Milne defends use of gambling firm as shirt sponsor and says money will go ‘into the club’
PUBLISHED: 14:46 11 January 2018 | UPDATED: 18:11 11 January 2018
Ipswich Town managing director Ian Milne has defended the club putting the logo of a gambling firm on the front of their shirts and insists the money raised from a new sponsorship deal will ‘go into the club’.
After a decade of having the name of owner Marcus Evans on the front of the shirts, Town have signed a new three-and-a-half-year deal with Daub Alderney Ltd, part of the Stride Gaming group, to display the logo of online casino ‘Magical Vegas’.
It will appear with immediate effect on the red away shirts and, starting from next season, will then be emblazoned on all first-team shirts until the end of the 2020/21 campaign.
Blues managing director Ian Milne explained: “Marcus, or rather the Marcus Evans Group, has been the shirt sponsor for 10 years now. He was very keen to use that to get the name of the group out nationally and internationally and he feels that has been really well achieved for him.
“We’ve revisited it in reviews about the shirt and he’s said ‘let’s look around and see who’s out there’. Very quickly Daub came forwards and said they’d like to do it.
“I’m delighted that we’ve got Daub and their Magic Vegas logo. I think they are going to be very good partners for the group. There were one or two other interested parties, but financially this was the best deal.”
Ipswich, who have the logo of East Anglia’s Children’s Hospices on the back of their shirts, become the 14th Championship club to have an online gambling website as their main shirt sponsor.
“Commercially that seems to be the way these shirt sponsorships are going and we’ve joined up, so to speak,” said Milne.
“It brings extra finding into the club, which is good, and it will be going into the club – it’s not going anywhere else. It’s part of Marcus’ continuing investment in the club.”
Asked if the club, who cannot put the logo on their children’s shirts due to FA guidelines, had considered the moral or ethical implication of linking up with a gambling firm, Milne replied: “Of course there were discussions about us being a community club and what have you, but betting is legal.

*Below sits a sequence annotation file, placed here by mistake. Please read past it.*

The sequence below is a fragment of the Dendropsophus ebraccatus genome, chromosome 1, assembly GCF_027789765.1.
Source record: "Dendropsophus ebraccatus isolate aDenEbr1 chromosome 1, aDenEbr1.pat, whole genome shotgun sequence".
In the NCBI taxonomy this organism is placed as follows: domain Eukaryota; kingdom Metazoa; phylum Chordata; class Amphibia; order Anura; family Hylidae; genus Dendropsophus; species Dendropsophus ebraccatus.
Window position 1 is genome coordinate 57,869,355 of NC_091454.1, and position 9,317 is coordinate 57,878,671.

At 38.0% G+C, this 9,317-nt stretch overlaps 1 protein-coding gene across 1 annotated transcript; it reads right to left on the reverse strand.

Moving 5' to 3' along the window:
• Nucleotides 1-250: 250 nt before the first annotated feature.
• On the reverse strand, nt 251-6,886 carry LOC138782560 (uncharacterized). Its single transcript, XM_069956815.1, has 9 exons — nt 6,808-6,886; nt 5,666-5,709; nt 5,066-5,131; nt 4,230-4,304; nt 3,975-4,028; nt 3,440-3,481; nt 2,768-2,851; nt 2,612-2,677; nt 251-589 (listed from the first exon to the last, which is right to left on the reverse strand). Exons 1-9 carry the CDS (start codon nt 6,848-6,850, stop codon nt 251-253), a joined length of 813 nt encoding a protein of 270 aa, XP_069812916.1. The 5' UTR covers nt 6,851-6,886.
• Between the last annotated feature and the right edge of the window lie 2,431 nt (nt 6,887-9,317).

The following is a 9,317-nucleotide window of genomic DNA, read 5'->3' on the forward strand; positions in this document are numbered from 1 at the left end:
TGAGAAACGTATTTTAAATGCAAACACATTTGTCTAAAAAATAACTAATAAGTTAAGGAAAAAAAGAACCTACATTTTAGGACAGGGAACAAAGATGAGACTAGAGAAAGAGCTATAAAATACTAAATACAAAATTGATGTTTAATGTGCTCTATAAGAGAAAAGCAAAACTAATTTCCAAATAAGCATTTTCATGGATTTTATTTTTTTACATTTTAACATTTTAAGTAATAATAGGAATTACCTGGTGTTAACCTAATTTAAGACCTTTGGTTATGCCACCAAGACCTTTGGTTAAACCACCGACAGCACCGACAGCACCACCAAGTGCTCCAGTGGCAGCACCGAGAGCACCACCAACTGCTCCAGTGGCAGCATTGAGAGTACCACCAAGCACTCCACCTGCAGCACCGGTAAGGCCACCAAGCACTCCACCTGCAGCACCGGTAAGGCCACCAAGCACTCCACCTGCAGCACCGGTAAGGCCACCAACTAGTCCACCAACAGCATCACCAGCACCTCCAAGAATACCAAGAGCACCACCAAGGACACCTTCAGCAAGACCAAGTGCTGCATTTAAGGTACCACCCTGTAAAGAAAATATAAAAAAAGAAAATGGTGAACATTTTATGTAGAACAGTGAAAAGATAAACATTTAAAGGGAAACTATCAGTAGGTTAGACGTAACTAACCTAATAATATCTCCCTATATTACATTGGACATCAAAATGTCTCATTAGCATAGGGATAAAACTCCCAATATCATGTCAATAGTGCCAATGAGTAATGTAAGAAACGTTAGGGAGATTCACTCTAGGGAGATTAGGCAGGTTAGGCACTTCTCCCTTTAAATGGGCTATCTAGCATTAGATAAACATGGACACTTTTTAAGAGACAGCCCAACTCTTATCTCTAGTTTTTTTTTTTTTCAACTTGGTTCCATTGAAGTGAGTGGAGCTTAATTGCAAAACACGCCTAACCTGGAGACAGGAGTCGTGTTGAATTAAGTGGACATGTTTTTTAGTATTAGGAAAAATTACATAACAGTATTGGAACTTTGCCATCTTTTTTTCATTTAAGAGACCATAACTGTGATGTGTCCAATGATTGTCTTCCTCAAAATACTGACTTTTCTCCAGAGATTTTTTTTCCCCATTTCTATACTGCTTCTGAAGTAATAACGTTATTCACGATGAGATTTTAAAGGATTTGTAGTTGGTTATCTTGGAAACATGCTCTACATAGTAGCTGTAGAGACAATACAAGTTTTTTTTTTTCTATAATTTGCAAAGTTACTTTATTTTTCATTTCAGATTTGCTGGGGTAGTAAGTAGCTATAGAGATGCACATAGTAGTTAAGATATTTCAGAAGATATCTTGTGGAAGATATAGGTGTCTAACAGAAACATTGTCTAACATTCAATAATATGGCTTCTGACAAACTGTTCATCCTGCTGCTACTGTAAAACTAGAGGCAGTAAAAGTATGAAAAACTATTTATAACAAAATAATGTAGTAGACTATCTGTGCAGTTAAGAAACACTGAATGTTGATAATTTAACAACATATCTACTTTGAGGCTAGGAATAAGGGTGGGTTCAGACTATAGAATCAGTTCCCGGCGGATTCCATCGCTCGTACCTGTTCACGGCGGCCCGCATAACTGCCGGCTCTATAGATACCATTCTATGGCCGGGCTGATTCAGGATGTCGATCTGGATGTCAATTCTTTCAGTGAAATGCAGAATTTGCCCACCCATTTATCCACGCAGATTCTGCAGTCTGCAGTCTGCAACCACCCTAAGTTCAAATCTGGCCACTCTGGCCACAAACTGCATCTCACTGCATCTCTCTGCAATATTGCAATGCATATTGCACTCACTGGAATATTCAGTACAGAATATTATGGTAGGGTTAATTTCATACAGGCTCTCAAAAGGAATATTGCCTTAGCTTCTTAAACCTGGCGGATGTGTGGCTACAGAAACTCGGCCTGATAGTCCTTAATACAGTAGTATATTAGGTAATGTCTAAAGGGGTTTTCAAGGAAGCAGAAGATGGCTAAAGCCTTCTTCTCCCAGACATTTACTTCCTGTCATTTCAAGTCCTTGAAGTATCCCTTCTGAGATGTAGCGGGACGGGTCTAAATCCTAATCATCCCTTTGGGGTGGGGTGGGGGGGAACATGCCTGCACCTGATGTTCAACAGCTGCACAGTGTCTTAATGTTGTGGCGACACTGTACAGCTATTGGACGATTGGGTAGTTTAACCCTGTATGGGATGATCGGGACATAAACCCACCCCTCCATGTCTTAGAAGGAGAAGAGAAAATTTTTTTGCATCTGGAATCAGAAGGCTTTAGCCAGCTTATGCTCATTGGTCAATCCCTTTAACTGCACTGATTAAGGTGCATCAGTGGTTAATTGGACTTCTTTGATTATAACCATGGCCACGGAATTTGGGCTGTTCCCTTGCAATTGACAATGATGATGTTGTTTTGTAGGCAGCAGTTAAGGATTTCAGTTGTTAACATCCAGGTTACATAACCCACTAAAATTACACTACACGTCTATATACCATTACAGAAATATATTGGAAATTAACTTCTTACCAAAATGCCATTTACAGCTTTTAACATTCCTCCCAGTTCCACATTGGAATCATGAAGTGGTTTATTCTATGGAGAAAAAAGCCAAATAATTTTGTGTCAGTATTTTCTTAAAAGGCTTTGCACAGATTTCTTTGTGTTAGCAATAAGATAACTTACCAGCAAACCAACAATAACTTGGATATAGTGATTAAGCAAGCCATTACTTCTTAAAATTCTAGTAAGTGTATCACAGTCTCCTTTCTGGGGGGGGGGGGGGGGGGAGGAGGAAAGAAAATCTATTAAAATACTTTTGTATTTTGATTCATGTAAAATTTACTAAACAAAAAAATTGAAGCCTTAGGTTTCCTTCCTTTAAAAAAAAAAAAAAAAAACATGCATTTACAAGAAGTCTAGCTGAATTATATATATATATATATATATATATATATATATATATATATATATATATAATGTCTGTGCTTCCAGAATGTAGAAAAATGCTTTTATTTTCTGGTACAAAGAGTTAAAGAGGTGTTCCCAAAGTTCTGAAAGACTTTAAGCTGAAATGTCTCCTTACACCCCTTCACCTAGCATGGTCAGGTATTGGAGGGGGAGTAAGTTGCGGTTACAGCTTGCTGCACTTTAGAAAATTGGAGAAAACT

“Betting has to be done responsibly and it’s for adults only, that’s very important to stress. And I don’t think the logo is overly ‘gambling’.
“It is lawful to do this and there are very strict rules in football about it. For example I’m not allowed to bet on any football anywhere in the world which I think is absolutely correct.
“There were those arguments, but I don’t see why we shouldn’t have this sponsorship.”
Quizzed if the money raised from the deal, which the club describes ‘close to £2m’, will go into Mick McCarthy’s first-team budget, he said: “Good question. It certainly goes into the club.
“Yes, it will help with Marcus’ discussions with Mick over this transfer season (January) and onwards in terms of how we mature and use it within the squad and the club.”
He continued: “It (the money) does make a difference. It’s like the other investments coming into the club, it helps to build the coffers and helps to build the team. As we know it’s very competitive in the Championship.
“As Mick has already said, we will be bringing in new players, be it loans or acquisitions, and we’ve got to understand that even loan players cost a lot of money through salaries.
“It will be investment as they discuss. Do I know any names as of this moment? No, I don’t. There’s always ongoing discussions, there’s always many names they are discussing, but until they get to fruition then it’s quite right it remains between those two gentleman.”
And when asked if this extra income would change the level of money that Evans invests in the club on an annual basis, Milne replied: “No. As we know his investment has increased. Yes, we’ve got quite strict control and guidelines on financial budgets, but it will remain very much in line with what we’re doing at the moment.”
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